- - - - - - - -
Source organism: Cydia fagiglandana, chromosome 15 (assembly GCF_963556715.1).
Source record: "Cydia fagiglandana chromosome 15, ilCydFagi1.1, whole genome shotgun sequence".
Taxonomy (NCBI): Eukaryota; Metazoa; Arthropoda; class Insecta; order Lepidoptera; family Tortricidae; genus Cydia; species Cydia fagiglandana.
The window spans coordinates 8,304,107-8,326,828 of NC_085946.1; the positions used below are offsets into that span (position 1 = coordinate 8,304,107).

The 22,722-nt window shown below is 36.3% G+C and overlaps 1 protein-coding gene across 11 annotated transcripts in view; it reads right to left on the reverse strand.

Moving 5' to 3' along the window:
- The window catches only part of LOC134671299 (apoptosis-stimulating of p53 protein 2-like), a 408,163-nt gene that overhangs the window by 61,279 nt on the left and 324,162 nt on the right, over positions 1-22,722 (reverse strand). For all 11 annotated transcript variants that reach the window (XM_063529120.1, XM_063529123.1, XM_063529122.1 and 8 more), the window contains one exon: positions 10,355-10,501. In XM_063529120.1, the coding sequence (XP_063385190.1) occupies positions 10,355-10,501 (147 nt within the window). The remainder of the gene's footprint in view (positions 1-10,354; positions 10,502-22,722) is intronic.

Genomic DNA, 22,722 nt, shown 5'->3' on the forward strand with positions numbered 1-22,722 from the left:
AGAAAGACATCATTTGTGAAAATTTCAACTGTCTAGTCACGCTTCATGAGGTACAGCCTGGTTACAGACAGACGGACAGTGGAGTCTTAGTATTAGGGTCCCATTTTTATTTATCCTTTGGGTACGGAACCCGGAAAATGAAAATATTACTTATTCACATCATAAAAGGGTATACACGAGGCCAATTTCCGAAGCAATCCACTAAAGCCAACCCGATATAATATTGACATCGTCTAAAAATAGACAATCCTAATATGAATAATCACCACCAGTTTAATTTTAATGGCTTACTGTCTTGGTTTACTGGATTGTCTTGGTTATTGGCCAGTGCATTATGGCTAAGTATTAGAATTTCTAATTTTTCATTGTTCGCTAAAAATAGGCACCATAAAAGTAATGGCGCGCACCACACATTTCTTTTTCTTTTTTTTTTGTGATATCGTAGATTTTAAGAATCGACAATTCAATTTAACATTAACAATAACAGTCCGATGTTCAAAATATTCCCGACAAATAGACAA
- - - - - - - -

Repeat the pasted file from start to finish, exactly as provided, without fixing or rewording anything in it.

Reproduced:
Source organism: Cydia fagiglandana, chromosome 15 (assembly GCF_963556715.1).
Source record: "Cydia fagiglandana chromosome 15, ilCydFagi1.1, whole genome shotgun sequence".
Taxonomy (NCBI): Eukaryota; Metazoa; Arthropoda; class Insecta; order Lepidoptera; family Tortricidae; genus Cydia; species Cydia fagiglandana.
The window spans coordinates 8,304,107-8,326,828 of NC_085946.1; the positions used below are offsets into that span (position 1 = coordinate 8,304,107).

The 22,722-nt window shown below is 36.3% G+C and overlaps 1 protein-coding gene across 11 annotated transcripts in view; it reads right to left on the reverse strand.

Moving 5' to 3' along the window:
- The window catches only part of LOC134671299 (apoptosis-stimulating of p53 protein 2-like), a 408,163-nt gene that overhangs the window by 61,279 nt on the left and 324,162 nt on the right, over positions 1-22,722 (reverse strand). For all 11 annotated transcript variants that reach the window (XM_063529120.1, XM_063529123.1, XM_063529122.1 and 8 more), the window contains one exon: positions 10,355-10,501. In XM_063529120.1, the coding sequence (XP_063385190.1) occupies positions 10,355-10,501 (147 nt within the window). The remainder of the gene's footprint in view (positions 1-10,354; positions 10,502-22,722) is intronic.

Genomic DNA, 22,722 nt, shown 5'->3' on the forward strand with positions numbered 1-22,722 from the left:
AGAAAGACATCATTTGTGAAAATTTCAACTGTCTAGTCACGCTTCATGAGGTACAGCCTGGTTACAGACAGACGGACAGTGGAGTCTTAGTATTAGGGTCCCATTTTTATTTATCCTTTGGGTACGGAACCCGGAAAATGAAAATATTACTTATTCACATCATAAAAGGGTATACACGAGGCCAATTTCCGAAGCAATCCACTAAAGCCAACCCGATATAATATTGACATCGTCTAAAAATAGACAATCCTAATATGAATAATCACCACCAGTTTAATTTTAATGGCTTACTGTCTTGGTTTACTGGATTGTCTTGGTTATTGGCCAGTGCATTATGGCTAAGTATTAGAATTTCTAATTTTTCATTGTTCGCTAAAAATAGGCACCATAAAAGTAATGGCGCGCACCACACATTTCTTTTTCTTTTTTTTTTGTGATATCGTAGATTTTAAGAATCGACAATTCAATTTAACATTAACAATAACAGTCCGATGTTCAAAATATTCCCGACAAATAGACAA